Friday, April 15, 2016

On The Privilege of Whiteness

Addressing the issue of “difference” in society is probably the most challenging policy issue facing education. Race, ethnicity, sexual orientation, language, etc., are all words that describe people who are viewed as different, meaning non-white, not straight, limited or non-standard-English speaking, and more. Institutions of higher education as well as K — 12 districts are grappling with how to address this issue in a comprehensive and sustainable way.  Recently, The Federalist Papers Project website wrote an article describing the effort by colleges and universities to address whiteness and privilege.

The “Privilege of Whiteness” workshop is designed for white people to “reflect on and name the ways their privilege impacts their beliefs and behaviors by gaining the skills to identify the historical roots of White Privilege and how it manifests today,”

Are we getting this right? Do we, the institution, not address difference because it makes people feel uncomfortable or because it challenges who we are at our core? Is doing nothing better than doing something, even if we make mistakes along the way?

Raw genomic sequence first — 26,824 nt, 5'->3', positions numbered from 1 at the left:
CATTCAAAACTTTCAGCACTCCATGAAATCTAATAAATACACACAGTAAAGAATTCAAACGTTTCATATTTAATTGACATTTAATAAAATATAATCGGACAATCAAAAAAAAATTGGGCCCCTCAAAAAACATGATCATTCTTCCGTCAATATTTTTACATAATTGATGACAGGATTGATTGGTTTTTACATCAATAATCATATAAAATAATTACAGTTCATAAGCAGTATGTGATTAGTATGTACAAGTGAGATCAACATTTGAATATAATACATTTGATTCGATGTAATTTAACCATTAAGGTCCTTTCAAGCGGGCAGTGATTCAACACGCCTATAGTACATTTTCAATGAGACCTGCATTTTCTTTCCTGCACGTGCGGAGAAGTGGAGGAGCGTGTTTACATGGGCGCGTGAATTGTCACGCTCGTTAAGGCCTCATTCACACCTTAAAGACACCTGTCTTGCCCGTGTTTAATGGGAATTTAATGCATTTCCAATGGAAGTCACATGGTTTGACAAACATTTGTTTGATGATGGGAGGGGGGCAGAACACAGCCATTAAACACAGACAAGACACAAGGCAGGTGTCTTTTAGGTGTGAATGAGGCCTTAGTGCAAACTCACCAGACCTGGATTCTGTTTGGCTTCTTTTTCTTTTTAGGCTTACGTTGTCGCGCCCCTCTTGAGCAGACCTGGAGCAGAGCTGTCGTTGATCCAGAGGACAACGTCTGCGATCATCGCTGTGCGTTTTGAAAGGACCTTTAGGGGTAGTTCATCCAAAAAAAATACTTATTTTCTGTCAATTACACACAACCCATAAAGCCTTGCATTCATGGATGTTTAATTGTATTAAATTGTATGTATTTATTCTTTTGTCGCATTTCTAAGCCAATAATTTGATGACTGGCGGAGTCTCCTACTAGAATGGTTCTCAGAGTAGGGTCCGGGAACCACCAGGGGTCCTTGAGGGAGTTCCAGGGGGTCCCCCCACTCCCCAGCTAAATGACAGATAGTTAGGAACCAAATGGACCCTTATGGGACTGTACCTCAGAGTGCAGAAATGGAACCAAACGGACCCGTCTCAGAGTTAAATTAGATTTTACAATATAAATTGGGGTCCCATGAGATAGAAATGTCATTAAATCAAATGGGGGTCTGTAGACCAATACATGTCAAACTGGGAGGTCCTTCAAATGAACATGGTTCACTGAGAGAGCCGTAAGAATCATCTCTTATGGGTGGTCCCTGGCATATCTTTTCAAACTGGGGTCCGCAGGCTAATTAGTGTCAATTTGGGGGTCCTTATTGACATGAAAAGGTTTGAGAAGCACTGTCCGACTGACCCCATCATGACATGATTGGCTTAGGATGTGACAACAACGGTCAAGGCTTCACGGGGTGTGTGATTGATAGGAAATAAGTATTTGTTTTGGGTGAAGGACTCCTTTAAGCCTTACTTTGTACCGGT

As I was curating this article to post on our Wiredprofiles Education Digest, I couldn’t help but consider how we as educators choose to take on this issue. Some of us choose to ignore it, “I treat everyone the same”, or we can choose to do equity-lite work through African-American month, Cesar Chavez day, LGBTQ Rainbow Festival, etc. For those with a more raised consciousness, we take it further, asking of ourselves and others to identify and name the concept of “difference”, and challenge ourselves to work with it, and through it in order to fully understand what it means to be white, black, brown, yellow, gay, poor, limited English proficient, fat, old………..

More importantly, what do we do when we begin to understand? What does it do for us? How does a more inspired and aware perspective improve our social condition?

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